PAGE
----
Cyclic GMP-independent mechanisms of nitric oxide-induced vasodilation

Chetan Goud, Albert Dipiero, Warren E. Lockette, R. Clinton Webb, John R. Charpie

Research output: Contribution to journalArticle

11 Citations (Scopus)

Abstract

1. The aim of the present study was to test in vitro if NO acts through a cyclic GMP-independent mechanism to activate Ca2+-dependent potassium channels (K+(Ca) ), leading to membrane hyperpolarization and vasodilation in rat tail artery. 2. Acetylcholine and sodium nitroprusside stimulated a significant increase in cyclic GMP (190±23 and 180±15 pmol/g, respectively) compared with agonist-free conditions (132±15 and 130±15 pmol/g, respectively); these agonist-mediated increases in cyclic GMP were completely abolished by treatment with the guanylate cyclase inhibitor methylene blue (122±10 and 60±8 pmol/g, respectively). 3. In contrast, relaxation to acetylcholine (10-7 mol/l; 61±3%) and sodium nitroprusside (10-8 mol/l; 97±1%) were significantly, but not completely, attenuated by methylene blue (30±5 and 79±3%, respectively); maximum relaxation to sodium nitroprusside (10-7 mol/l) was unaffected by methylene blue. 4. Depolarization-induced contraction of vessels with KCl inhibited relaxation to both acetylcholine (10-7 mol/l; 18±4%) and sodium nitroprusside (10-8 mol/l; 57±7%). Furthermore, the specific K+(Ca) antagonist charybdotoxin significantly inhibited relaxation to sodium nitroprusside (10-8 mol/l; 52±7%). 5. An additive inhibitory effect on relaxation to sodium nitroprusside (10-8 mol/l) was observed with a combination of methylene blue and KCl (26±6%) or charybdotoxin (34±3%). 6. These data suggest that NO stimulates membrane hyperpolarization via K+(Ca) activation, in addition to guanylate cyclase, to cause relaxation in rat tail artery. Copyright (C) 1998 Elsevier Science Inc.

Original languageEnglish (US)
Pages (from-to)51-55
Number of pages5
JournalGeneral Pharmacology
Volume32
Issue number1
DOIs
StatePublished - Jan 1 1999

Fingerprint

Cyclic GMP
Nitroprusside
Vasodilation
Nitric Oxide
Methylene Blue
Charybdotoxin
Acetylcholine
Guanylate Cyclase
Tail
Arteries
Membranes
Potassium Channels

Keywords

  • Acetylcholine
  • Guanylate cyclase
  • Nitroprusside
  • Rat tail artery

ASJC Scopus subject areas

  • Pharmacology

Cite this

Cyclic GMP-independent mechanisms of nitric oxide-induced vasodilation. / Goud, Chetan; Dipiero, Albert; Lockette, Warren E.; Webb, R. Clinton; Charpie, John R.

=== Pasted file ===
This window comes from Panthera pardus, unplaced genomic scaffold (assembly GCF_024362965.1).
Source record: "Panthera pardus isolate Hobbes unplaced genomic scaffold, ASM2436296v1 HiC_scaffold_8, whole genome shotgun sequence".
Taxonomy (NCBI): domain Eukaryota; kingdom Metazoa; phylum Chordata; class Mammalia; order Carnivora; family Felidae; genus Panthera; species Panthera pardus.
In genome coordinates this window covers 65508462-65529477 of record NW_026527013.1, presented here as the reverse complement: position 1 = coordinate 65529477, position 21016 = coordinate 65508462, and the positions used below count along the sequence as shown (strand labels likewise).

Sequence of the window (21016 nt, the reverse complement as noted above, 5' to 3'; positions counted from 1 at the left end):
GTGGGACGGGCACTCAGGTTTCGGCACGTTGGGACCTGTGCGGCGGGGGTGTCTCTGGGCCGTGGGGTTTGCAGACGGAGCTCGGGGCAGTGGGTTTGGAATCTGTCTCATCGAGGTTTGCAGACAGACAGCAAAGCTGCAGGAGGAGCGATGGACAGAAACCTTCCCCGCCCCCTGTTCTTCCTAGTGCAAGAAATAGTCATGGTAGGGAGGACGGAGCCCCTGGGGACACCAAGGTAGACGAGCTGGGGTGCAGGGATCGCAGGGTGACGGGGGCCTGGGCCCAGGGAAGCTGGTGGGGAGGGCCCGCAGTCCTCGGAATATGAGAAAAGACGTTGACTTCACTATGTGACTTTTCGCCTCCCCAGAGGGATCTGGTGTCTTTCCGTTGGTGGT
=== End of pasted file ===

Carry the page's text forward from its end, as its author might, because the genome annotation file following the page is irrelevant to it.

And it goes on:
In: General Pharmacology, Vol. 32, No. 1, 01.01.1999, p. 51-55.

Research output: Contribution to journalArticle

Goud, Chetan ; Dipiero, Albert ; Lockette, Warren E. ; Webb, R. Clinton ; Charpie, John R. / Cyclic GMP-independent mechanisms of nitric oxide-induced vasodilation. In: General Pharmacology. 1999 ; Vol. 32, No. 1. pp. 51-55.
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AB - 1. The aim of the present study was to test in vitro if NO acts through a cyclic GMP-independent mechanism to activate Ca2+-dependent potassium channels (K+(Ca) ), leading to membrane hyperpolarization and vasodilation in rat tail artery. 2. Acetylcholine and sodium nitroprusside stimulated a significant increase in cyclic GMP (190±23 and 180±15 pmol/g, respectively) compared with agonist-free conditions (132±15 and 130±15 pmol/g, respectively); these agonist-mediated increases in cyclic GMP were completely abolished by treatment with the guanylate cyclase inhibitor methylene blue (122±10 and 60±8 pmol/g, respectively). 3. In contrast, relaxation to acetylcholine (10-7 mol/l; 61±3%) and sodium nitroprusside (10-8 mol/l; 97±1%) were significantly, but not completely, attenuated by methylene blue (30±5 and 79±3%, respectively); maximum relaxation to sodium nitroprusside (10-7 mol/l) was unaffected by methylene blue. 4. Depolarization-induced contraction of vessels with KCl inhibited relaxation to both acetylcholine (10-7 mol/l; 18±4%) and sodium nitroprusside (10-8 mol/l; 57±7%). Furthermore, the specific K+(Ca) antagonist charybdotoxin significantly inhibited relaxation to sodium nitroprusside (10-8 mol/l; 52±7%). 5. An additive inhibitory effect on relaxation to sodium nitroprusside (10-8 mol/l) was observed with a combination of methylene blue and KCl (26±6%) or charybdotoxin (34±3%). 6. These data suggest that NO stimulates membrane hyperpolarization via K+(Ca) activation, in addition to guanylate cyclase, to cause relaxation in rat tail artery. Copyright (C) 1998 Elsevier Science Inc.

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